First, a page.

HACKoDROID: An Increasing Tendency Toward Smartphone-Based Attacks

New Smartphone technologies have made our lives easier. At the touch of a button, you can call a cab, pay bills, connect with your friends and even reach your personal trainer. On the other hand, the world of hacking and cracking now also has a lot of useful tools to hack your system and steal your data, using a smartphone.

We have recently seen the development and publishing of hack applications for smartphones on underground forums. The wide range of such tools means that anybody can find a suitable tool for dubious purposes. The items available include a variety of DDoS tools, wireless crackers, sniffers, network spoofers and more.

HackForum Post
HackForum Post

Most tools are only available for Android smartphones, and many require root permissions. The most popular tool for cookie theft is DroidSheep. With the help of this tool, an attacker can collect all browsing data, including logins, passwords and more, merely by using the same Wi-Fi network as the victim.

Moreover, the attacker can connect to the victim’s password-protected Wi-Fi network. There are several Wi-Fi cracking tools, for example, WIBR+ uses uploaded password databases to identify passwords common to the victim’s network. The users can also upload and update these databases. Another tool – Wi-Fi Kill – is capable of shutting down any other device connected to the same network and can intercept pictures and webpages recently visited by users of this network.

More and more tools now include more than one hacking capability. The DSploit tool features such functions as password sniffers, cookie sniffers, browsing history sniffers, and webpage redirecting. Another program, Bugtroid, contains cracking and protection applications. The owner can choose the most suitable program from a list and install it in one click. The tool offers a variety of tools to suit almost every cracking purpose.

Sniffers and DDoS Tools
Sniffers and DDoS Tools

For iOS systems, there is a limited number of hacking tools, mostly in the realm of game cracking. Examples of such tools are GameGem and iGameGuardian. These tools break games for the purpose of stealing monetary units. The most common tool for iOS is Metasploit, which contains a number of useful applications for different fields.

The tools presented above are not new, but they represent the main capabilities in the field. We are seeing a growing tendency to use portable devices, such as smartphones and tablets, to conduct attacks in public places. Mobile devices and public Wi-Fi networks tend to be less protected and more vulnerable. With the help of collected data by mobile device, the attackers can perform more complex attacks via PC. As long as there is no protection awareness regarding mobile devices, we expected a continued increase in the number of smartphone-based attacks.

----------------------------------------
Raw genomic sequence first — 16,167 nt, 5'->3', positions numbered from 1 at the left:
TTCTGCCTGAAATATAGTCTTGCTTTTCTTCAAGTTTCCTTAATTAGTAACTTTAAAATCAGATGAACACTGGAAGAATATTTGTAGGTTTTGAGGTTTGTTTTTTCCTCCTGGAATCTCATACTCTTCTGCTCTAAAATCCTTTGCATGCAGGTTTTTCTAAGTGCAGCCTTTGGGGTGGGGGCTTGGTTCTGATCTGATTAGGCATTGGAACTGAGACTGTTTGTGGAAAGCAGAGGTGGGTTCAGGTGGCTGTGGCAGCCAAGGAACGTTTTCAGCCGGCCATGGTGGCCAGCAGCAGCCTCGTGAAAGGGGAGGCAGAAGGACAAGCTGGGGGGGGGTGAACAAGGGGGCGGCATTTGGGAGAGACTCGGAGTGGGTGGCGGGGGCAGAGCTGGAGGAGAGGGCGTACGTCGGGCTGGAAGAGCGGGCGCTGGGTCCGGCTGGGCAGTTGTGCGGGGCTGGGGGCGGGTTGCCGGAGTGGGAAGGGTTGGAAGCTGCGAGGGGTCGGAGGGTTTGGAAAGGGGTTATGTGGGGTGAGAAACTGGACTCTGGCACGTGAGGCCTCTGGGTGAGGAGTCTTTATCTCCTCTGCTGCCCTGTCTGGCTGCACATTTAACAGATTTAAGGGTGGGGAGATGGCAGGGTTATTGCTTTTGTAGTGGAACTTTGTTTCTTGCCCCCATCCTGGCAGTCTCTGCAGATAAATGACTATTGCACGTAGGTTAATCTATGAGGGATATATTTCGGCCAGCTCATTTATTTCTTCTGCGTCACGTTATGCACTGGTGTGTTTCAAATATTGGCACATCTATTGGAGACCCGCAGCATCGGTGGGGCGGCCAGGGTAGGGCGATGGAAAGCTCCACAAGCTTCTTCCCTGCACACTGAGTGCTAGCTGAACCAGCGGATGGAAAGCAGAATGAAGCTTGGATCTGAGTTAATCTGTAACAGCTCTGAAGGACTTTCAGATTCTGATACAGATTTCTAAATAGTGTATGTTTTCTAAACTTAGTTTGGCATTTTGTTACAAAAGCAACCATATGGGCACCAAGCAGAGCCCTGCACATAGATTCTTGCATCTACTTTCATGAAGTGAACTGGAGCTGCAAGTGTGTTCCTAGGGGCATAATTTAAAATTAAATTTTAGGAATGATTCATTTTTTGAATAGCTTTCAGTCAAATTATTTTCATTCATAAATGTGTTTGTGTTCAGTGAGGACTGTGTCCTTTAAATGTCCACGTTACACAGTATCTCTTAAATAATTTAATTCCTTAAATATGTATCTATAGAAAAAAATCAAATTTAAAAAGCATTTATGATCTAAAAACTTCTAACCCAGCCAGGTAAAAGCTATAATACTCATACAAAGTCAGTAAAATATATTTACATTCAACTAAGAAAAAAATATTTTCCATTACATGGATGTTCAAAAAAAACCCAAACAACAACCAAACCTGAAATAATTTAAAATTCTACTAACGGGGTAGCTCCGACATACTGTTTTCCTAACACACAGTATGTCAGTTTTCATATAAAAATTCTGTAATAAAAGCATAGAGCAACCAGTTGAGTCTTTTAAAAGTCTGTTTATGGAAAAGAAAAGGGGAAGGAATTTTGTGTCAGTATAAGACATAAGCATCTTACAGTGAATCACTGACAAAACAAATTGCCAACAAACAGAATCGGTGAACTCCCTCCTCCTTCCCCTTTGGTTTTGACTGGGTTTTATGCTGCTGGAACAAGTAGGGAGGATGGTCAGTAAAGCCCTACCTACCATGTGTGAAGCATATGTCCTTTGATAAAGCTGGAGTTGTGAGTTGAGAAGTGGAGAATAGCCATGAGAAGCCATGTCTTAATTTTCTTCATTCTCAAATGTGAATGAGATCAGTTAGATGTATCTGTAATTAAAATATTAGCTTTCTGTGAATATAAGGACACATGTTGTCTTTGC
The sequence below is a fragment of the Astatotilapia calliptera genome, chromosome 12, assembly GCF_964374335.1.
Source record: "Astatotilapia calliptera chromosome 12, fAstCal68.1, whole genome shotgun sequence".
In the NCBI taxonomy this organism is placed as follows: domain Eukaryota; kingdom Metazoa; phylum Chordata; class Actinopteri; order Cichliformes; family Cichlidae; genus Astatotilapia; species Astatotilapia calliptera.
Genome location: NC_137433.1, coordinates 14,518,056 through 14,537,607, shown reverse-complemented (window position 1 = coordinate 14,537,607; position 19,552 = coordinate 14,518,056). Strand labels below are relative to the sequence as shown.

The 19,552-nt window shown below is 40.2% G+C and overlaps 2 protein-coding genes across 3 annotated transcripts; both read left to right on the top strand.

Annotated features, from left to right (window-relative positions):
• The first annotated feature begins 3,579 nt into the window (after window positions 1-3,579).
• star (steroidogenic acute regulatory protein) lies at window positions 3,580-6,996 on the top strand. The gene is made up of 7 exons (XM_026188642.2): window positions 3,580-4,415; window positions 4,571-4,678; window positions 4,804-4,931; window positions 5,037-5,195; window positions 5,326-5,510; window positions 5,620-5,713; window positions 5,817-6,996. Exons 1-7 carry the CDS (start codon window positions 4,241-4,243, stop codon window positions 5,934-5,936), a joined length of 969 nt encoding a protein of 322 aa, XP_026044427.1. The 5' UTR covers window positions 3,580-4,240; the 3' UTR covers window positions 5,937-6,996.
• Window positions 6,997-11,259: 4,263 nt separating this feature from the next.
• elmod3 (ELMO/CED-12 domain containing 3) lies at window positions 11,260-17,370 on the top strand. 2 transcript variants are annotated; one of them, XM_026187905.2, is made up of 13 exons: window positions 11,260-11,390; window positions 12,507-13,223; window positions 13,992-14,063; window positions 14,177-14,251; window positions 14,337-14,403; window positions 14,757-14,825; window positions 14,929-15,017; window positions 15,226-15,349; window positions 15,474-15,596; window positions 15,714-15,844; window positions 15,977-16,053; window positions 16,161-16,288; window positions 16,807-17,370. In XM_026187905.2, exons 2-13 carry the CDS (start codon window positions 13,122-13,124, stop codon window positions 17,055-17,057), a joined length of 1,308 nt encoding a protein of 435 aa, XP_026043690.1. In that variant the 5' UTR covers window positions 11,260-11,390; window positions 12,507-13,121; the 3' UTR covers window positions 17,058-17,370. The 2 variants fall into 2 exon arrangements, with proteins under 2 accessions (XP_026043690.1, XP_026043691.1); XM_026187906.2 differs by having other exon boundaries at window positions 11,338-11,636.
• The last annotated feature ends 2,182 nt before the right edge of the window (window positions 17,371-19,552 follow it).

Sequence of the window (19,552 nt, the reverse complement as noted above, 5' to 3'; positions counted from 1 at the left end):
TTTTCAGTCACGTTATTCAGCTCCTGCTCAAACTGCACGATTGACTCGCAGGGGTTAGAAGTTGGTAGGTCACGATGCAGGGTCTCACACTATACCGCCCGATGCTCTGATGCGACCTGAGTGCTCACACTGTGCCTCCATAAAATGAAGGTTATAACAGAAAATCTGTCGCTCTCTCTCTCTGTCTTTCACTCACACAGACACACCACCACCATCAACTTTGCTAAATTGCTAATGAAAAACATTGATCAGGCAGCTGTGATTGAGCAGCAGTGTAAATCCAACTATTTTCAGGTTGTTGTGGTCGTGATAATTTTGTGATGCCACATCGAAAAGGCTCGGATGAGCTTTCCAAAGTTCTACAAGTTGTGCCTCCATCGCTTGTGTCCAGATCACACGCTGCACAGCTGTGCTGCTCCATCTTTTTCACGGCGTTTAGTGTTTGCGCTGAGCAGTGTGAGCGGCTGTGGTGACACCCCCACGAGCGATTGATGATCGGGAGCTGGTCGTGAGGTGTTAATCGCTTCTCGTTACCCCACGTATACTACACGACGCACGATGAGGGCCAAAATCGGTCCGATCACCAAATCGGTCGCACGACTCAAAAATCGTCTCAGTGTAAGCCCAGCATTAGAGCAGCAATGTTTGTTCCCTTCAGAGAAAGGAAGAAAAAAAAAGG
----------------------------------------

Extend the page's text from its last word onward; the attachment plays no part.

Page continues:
List of Hacking Tools
List of Hacking Tools

Cyber in the Sky – RQ-170 Incident

On December 4, 2011, an American RQ-170 UAV crash-landed in northeastern Iran, bringing Iranian cyber warfare and electronic warfare (EW) capabilities to center stage. Since then, there has been much speculation about the cause of the malfunction in the UAV and possible Iranian involvement in bringing it down.

The Iranian government made an official announcement, declaring it had successfully taken over the UAV systems and landed the UAV intact.

But how did Iran do it?

While it was generally known back in 2011 that Iran possessed GPS jamming capabilities, the demonstration of this purported new capability to control a U.S. UAV and force it to land in Iranian territory sparked a whole new discussion regarding Iranian cyber warfare capabilities.

Experts on both sides suggested the possibility of GPS spoofing, thus taking it to another level.

While aircraft jamming is a known capability, albeit requiring a powerful-enough jammer, spoofing is what some would call the next level. It involves taking control over an aircraft navigation system and forcing it to land instead of following protocol and returning home when faced with enemy EW measures. Supporters of the ‘Spoofing Theory’ claim that the RQ-170 actually did follow protocol and returned to its ‘newly programmed’ home base – outside Kashmar in Iran.

According to several Iranian sources, this was an integrated attack combining a first stage of jamming followed by a second stage of spoofing.

Starting by disconnecting the UAV from its command center, the Iranians forced it to switch to internal guiding systems. At this point, the GPS system was jammed and misleading geographic data was sent to the UAV making it ‘believe’ that it was above the correct landing point.

It is important to mention that the idea of a possible disconnection of the UAV from its command center was noted by several sources but no references were made to the means by which this was achieved. It is unclear whether the disconnected command center was operating from the U.S. or from an American base in Afghanistan.

Although this scenario was suggested by Iranian sources and it is only one of several possible explanations for the incident, it is nonetheless important to consider the GPS spoofing as a very real option and be aware of the effect this ability can have on positioning Iran as a leading cyber warfare player in the Middle East.

RQ-170 Sentinel UAV
RQ-170 Sentinel UAV model as published by Iranian sources